In a rational and competitive arena like the stock market, periods of low uncertainty and hence inefficiency and rents are rare. In politics, they are not. (Beautifully noted by Thomas Jefferson in his feud with Alexander Hamilton on federal assumption of state debt. Indeed, in an age of slow information, the Northerners who learned first earned huge profits on arbitrage of bonds in the South). This is also why it’s disconcerting that Congress plans on repealing the STOCK Act. No matter, the point is informational asymmetries between Congress and even the smart members of FOMC imply that there is no “zero multiplier” on fiscal policy at the zero lower bound. This contrasts Sumner’s belief that any fiscal multiplier is only a measure of central bank incompetence, to the extent inability to predict clowns is not “incompetence”.

Sumner comments that this is irrelevant:

Ashok, I think you are missing the point of the Lucas argument. If institutions have an “effect” because they are crazy and irrational, then you don’t want to use that institution to try to stabilize the economy. It’s not about whether fiscal policy can or cannot have an effect right now, (it can) it’s about whether fiscal policy should be used at all. Lucas is making a very subtle point, and even today I think most people miss the point.

An irrational fiscal policy REGIME will make things worse, even if right this minute they might make things temporarily better, by dumb luck.

This is a respectable view. If fiscal policy sets a precedent it might wreck all the good it can do today with all kinds of disastrous policies in the future. Actually, my argument above wasn’t totally fair, Sumner does note:

Over time, there will be equal number of cases where fiscal stimulus is greater than expected, and less than expected.  Thus on average fiscal stimulus will have no effect.

This depends on the scope of our argument. Are we arguing what Congress should do. Or are we arguing what rational experts should advice Congress to do. I think in both cases fiscal policy wins out – given the circumstances – but definitely so in the latter group. If Sumner accepts fiscal policy can have benefits, even “minute”, today he should advocate to that effect. (Note, this is assuming a rational, monetary offset of fiscal policy is the only argument to the contrary, i.e. the zero multiplier. There are other points made like the efficiency of a small government, preponderance of rent-seeking behavior, and general fear of higher debt. So don’t remind me of those, and in return I’ll keep my argument for fiscal policy strictly in the context of monetary offset.) Before I go on, there’s another really important point here. Congress isn’t going to get smart and rational in the near future. Actually, all chances are it won’t. Period. So by Sumner’s own logic, they’ll screw up the economy with bas fiscal policy eventually. But if he admits that there’s some “minute” benefit today, as he did, ignoring it would just yield a negative rather than zero multiplier. So even if you take his path. Fiscal policy today is a good deal.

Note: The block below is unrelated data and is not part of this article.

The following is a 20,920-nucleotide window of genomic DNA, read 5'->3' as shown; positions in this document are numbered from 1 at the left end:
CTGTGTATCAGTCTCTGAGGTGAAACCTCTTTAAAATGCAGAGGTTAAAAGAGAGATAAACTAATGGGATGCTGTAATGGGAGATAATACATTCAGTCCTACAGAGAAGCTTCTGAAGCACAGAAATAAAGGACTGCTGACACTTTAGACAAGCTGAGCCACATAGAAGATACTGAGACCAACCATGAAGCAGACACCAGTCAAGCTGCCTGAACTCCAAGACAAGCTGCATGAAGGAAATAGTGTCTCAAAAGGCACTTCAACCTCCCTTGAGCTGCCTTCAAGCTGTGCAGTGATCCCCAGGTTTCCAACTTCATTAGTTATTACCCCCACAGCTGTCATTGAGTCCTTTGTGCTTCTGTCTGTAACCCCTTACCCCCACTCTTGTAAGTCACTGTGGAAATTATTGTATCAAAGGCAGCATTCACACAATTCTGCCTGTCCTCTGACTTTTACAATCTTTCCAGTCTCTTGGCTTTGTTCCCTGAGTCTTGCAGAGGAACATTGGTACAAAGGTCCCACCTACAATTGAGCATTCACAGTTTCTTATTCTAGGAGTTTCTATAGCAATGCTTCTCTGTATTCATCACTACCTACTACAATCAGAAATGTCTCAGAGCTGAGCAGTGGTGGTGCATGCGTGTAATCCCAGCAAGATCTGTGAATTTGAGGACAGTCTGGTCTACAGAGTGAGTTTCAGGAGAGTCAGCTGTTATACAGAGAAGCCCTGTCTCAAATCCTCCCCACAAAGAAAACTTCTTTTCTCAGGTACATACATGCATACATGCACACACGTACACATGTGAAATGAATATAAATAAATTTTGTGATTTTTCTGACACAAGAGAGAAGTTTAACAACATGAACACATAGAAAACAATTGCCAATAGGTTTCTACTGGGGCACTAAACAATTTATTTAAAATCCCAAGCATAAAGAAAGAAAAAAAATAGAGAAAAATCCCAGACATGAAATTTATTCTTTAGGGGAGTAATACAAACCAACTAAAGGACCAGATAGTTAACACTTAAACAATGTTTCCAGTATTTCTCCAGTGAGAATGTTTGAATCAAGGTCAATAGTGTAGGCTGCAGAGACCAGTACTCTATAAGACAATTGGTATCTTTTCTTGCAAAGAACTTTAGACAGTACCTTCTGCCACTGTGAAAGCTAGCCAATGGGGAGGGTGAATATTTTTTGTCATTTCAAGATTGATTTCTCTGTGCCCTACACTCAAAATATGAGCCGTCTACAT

In the first circumstance, let’s say Congress implicitly adopts a so-called Krugman Rule (KR) “Fiscal policy only at the zero-lower bound”. Note, this is a reverse implication not a biconditional for that would remove all uncertainty and has no chance of capturing reality for reasons mentioned above. How would this be statistically represented? We could imagine Congress passing fiscal policy is log-normally distributed with mean m and standard deviation s. This is probably too simplistic, but better than a normal because there’s a definite right-skew. Adoption of KR, today at the ZLB, would increase m and decrease s. That is, there is a greater chance that Congress passes a higher stimulus with a tighter bound.

But there’s still uncertainty. Because the conditionality of KR runs only one way, the market and FOMC cannot anticipate and hence render useless fiscal policy. But KR also means that bad precedents wouldn’t be set because the Fed can anticipate no fiscal policy unless interest rates hit zero. 

Of course, there’s an uncertainty to KR itself. But that’s a meta-level argument. (Just like arguing the validity of the Lucas Critique, is – I just have a different initial belief than Sumner). Further, the general culture of debt aversion (except during unexpected events like invading Iraq) will probably render fiscal policy in times of expansion, beyond expected automatic stabilizers, unlikely. So an “irrational policy regime” couldn’t make things worse.

Remember, ignorance is bliss. Big bankers have far more political information then me, and know that Congress will save them if they fail. That kind of certainty corrodes systems and breeds corruption. Imagine if the dumb and clunky Congressmen were so random that even bankers didn’t know what would happen. Well, they wouldn’t have made stupidly risky bets or leveraged themselves to the heavens.

But we don’t want Congress to be a coin. That would be disastrous. The real policy debate should be on the parts of Congressional activity that remain uncertain, and the parts that don’t. Taking this to the logical conclusion, we know certain rights – enshrined the Constitution – will be guaranteed. While there are certain threats to the Bill of Rights, these are generally checked by a independent judiciary.

Here’s a parting thought experiment. Sumner might think my assumption of a Krugman Rule is too strong (because maybe Congress will be pressured to act in a non-ZLB recession, or rents, or whatever). What if this was enshrined in the Constitution with the Chicago IGM as Supreme Court. Would he, then, support fiscal policy today? More later. This was one of my favorite posts!